Domestic Violence is a stain on all communities.  It is simply unacceptable.  There is no question or argument that greater efforts are needed to ensure that all Australians are safe in their own homes and free from the physical and mental abuse that can (and does) destroy lives.  Late yesterday the Fair Work Commission handed down a Provisional Decision following a long and detailed review of the Family and Domestic Violence Leave.  The publication of this Provisional Decision has caused a flurry of media reporting that is giving the impression that changes have come into effect now…which is not accurate.  So the question is, what has changed, what is changing and what will the impact be on fuel wholesale, retail and admin staff and the businesses that employ them.

If the question is; Has leave entitlements changed overnight?, then the short and clear answer is; No.  There has been no change to the Awards or the Fair Work Act, which are the instruments that employee entitlements are enumerated in.

The reason for the coverage and conversation is that the Provisional Decision from the Fair Work Commission means that very soon there will be a change to the leave entitlements.  The location of the changes and their exact shape has not been determined yet, despite media reports that seem to give this impression.

In short there has been no change yet…but there will be (sometime after 1/7/2022)…and the exact details of that change are not known yet.

What is known is that for most employees across the country they will likely be entitled to 10 days paid Family and Domestic Violence Leave (for permanent staff) in the coming months.

It is helpful to understand the history and context when discussing this entitlement.  In 2018 the Fair Work Commission released its first Family and Domestic Violence Leave Decision.  At that time it rejected the calls for paid Family and Domestic Violence Leave (FDVL).

Following a detailed set of hearings and submissions around FDVL the Fair Work Commission has released a Provisional Decision.  A Provisional Decision is a ruling that outlines the position of the Commission on a particular element, in this case FDVL.  There are various reasons that a Decision may be Provisional, in this case the Decision is Provisional to allow further submissions from industry, employees and government over the exact location of the change.

The Provisional Decision released 16/5/2022 has called for 10 days paid FDVL to be provided to permanent employees.

So what has changed in the last 4 years?

The Provisional Decision outlines that there have been a series of factors that have changed since that initial FDVL Decision that have resulted in a changed view of the Commission including;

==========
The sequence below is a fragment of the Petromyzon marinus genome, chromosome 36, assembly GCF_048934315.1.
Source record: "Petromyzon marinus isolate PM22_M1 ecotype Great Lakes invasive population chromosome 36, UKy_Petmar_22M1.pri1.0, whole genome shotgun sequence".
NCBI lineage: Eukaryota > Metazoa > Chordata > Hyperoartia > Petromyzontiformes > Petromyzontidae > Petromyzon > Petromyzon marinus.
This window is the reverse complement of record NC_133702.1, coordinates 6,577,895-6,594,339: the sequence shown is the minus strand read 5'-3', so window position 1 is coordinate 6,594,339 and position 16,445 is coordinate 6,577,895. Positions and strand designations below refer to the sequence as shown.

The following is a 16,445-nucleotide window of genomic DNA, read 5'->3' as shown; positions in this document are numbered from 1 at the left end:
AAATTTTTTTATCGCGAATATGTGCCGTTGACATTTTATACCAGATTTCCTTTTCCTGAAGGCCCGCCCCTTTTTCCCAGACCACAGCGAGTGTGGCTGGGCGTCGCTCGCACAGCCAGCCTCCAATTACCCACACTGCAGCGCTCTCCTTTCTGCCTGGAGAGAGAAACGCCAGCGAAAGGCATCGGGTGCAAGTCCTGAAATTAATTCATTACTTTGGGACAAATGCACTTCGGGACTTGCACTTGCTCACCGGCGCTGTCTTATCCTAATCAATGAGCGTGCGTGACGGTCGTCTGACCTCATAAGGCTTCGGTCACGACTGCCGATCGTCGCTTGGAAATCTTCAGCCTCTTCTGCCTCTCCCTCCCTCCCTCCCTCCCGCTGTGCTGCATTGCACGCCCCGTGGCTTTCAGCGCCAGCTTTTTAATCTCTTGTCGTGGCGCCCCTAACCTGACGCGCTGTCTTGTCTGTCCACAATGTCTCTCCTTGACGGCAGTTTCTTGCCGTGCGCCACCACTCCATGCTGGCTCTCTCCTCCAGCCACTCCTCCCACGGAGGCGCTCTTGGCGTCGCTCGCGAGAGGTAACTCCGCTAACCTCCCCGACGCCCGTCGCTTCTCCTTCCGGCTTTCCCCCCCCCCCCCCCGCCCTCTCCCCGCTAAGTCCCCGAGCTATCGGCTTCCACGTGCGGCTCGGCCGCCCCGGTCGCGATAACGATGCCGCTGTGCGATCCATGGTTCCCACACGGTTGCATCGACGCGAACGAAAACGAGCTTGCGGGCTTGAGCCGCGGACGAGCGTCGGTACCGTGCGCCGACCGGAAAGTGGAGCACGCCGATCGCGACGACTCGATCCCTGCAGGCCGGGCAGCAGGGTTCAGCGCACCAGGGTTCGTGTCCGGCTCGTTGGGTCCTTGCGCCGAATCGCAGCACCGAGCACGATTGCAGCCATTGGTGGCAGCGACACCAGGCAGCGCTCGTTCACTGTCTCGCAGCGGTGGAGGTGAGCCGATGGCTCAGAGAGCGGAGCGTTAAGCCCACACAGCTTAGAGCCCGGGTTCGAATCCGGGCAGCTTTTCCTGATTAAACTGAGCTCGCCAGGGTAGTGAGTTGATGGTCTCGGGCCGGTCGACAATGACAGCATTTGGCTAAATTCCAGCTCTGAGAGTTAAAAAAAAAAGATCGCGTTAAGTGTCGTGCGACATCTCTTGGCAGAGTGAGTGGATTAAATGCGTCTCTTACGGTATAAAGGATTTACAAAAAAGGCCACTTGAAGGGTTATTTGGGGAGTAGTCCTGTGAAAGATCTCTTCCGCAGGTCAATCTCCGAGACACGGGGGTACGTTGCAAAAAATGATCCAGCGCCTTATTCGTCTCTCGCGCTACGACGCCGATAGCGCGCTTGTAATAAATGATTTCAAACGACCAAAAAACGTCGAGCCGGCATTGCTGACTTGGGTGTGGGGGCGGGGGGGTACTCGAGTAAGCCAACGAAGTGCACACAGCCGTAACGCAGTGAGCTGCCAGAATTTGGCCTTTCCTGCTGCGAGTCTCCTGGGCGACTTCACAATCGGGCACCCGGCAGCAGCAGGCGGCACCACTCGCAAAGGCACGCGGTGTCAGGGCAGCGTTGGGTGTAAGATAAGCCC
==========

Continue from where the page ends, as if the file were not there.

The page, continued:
• The introduction into the National Employment Standards of 5 days unpaid FDVL
  • The sharp rise in paid FDVL offered in above-award employment arrangements
  • Government initiatives and Reports on family and domestic violence
  • Ongoing Commission research
  • Cost evidence of the impact of family and domestic violence and the impact of family and domestic violence leave

Having considered these (sometimes substantially) changed elements the Full Bench of the Commission has formed the view that; ‘the insertion into modern awards of the provisional model term for 10 days paid FDV leave is necessary to achieve the modern awards objective.’

“This view being reached by the Full Bench of the Commission means that there WILL be a change to modern awards, including the awards that apply to the fuel industry”, explains ACAPMAs Elisha Radwanowski.

So if the Decision has been made why hasn’t the change just come in?

“The only element that is up in the air is if the Commission will modify all of the modern awards to include a specific Family and Domestic Violence Leave clause, which it is preparing to do, or if the Government will take the legislative route and modify the Fair Work Act to include Family and Domestic Violence Leave as one of the National Employment Standards.  Either option will see the paid Family and Domestic Violence Leave apply to all award covered employees, which is the vast majority of workers in Australia”, adds Elisha.

“The Commission has paused the usual Decision process in issuing this Provision Decisions because in 2018 a similar situation was faced, where a model FDVL term for unpaid leave was published as part of a Decision, extensively consulted on and customised for each of the 123 modern awards and inserted into each of those awards, only to be removed and replaced by a change to the Fair Work Act three months later.  The Provisional Decision has been issued at this time to allow for the duplication of work to be avoided this time, to allow the Government to indicate if they intend to take the legislative route and change the Act”, explains Elisha.

The Provisional Decision calls for interested parties (Commission, employee groups, business groups and Government) to;

  • provide Draft Model Terms to insert into modern awards that will provide for the FDVL by 17/6/2022